星期五, 九月 25, 2020
Home PV News Power-to-heat-to-power storage for rooftop PV

Power-to-heat-to-power storage for rooftop PV

Scientists in Spain have assessed the viability of ‘power-to-heat-to-power storage’ in a residential solar installation in Madrid. The technology could reduce electricity bills by more than 70% and would have a 12 to 15-year payback period, according to the researchers.

Source:pv magazine

Researchers at the Polytechnic University of Madrid have examined the feasibility of storing power generated by rooftop solar as heat which can then be used to generate power when the sun isn’t shining – ‘power-to-heat-to-power storage,’ or PHPS technology.

The household system in Madrid studied by the scientists included a highly efficient, thermally-driven heat pump and solar thermal collectors.

The ‘trigeneration’ system, or combined cooling, heating and power (CCHP) technology includes two types of heat store: a low or medium-grade one for domestic hot water and space heating and a high-grade heat store for combined heat and power generation. The heat generated in the former can be used for cooling as well as heating demand.

A reference case was based on grid power consumption plus an electrically-driven heat pump for cooling.

Factors

The Madrid group said factors including the cost of grid power and fuel and the price and productivity of PV arrays would influence the optimal size of trigeneration systems. The researchers estimated a €900-1,200/kW cost for PV systems and based their estimate of PHPS profitability on the resulting electricity savings.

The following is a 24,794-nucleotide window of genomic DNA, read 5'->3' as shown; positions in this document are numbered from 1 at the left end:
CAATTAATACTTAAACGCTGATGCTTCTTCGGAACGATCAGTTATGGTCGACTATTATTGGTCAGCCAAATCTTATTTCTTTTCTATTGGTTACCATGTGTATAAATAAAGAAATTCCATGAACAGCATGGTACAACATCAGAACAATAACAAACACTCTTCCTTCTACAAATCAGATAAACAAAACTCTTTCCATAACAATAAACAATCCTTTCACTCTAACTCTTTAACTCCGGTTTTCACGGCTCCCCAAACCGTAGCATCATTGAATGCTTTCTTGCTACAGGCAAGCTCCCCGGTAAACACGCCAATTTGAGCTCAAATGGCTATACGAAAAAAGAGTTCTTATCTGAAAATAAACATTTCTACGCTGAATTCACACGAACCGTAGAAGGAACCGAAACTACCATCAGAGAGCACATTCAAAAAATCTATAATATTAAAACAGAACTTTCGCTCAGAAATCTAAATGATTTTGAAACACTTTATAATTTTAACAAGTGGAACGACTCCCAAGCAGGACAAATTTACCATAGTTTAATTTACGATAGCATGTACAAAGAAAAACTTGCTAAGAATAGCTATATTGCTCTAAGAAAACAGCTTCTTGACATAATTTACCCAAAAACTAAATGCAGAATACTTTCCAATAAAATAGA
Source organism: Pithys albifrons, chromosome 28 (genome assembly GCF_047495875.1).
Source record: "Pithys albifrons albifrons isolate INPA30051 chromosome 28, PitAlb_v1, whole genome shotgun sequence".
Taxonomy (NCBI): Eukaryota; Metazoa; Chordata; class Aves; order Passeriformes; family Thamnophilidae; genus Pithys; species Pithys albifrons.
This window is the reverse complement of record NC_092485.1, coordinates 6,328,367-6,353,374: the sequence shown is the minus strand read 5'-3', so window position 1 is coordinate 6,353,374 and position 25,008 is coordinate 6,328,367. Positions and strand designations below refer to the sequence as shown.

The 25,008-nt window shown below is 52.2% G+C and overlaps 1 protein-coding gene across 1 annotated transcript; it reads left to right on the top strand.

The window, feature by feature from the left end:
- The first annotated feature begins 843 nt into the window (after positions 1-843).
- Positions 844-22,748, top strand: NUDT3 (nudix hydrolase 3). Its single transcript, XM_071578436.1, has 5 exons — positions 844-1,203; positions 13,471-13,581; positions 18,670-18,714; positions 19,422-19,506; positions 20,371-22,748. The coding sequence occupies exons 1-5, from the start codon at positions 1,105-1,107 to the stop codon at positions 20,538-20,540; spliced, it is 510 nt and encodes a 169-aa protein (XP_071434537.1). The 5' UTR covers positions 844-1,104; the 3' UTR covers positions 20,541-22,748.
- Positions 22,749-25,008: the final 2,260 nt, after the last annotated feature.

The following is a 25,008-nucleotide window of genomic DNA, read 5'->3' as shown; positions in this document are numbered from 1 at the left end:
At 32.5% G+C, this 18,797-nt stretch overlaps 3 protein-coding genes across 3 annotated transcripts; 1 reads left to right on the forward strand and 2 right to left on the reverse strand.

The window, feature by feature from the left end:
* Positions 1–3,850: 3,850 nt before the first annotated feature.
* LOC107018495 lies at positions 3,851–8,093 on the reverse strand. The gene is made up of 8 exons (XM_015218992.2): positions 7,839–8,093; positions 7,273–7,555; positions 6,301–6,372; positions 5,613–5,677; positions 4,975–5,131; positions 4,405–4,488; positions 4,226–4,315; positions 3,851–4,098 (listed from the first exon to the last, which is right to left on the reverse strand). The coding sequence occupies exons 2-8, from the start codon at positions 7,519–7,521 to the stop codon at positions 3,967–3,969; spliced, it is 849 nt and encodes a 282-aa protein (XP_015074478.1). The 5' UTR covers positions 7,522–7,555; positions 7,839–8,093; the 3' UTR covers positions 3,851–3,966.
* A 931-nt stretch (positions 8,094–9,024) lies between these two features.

A domestic power-to-heat-to-power storage system could drive grid electricity savings of more than 70%, according to the researchers, but would require 12-15 years to pay for itself. “This holds true even when the heat-to-power conversion [efficiency] is moderately low (20-30%), provided that the economic conditions are favorable,” the researchers stated.

The Madrid group conceded heat losses in the high-temperature thermal store would mean a PHPS system would mean a solar power self-consumption rate of only 40-60%. “Possible ways of minimizing these losses include the development of novel, ultra-dense heat stores at moderately low temperatures, or more advanced thermal insulation [systems],” added the researchers.

The group’s findings are described in the study Techno-economic analysis of solar PV power-to-heat-to-power storage and trigeneration in the residential sector, published in Applied Energy and on the ScienceDirect website.

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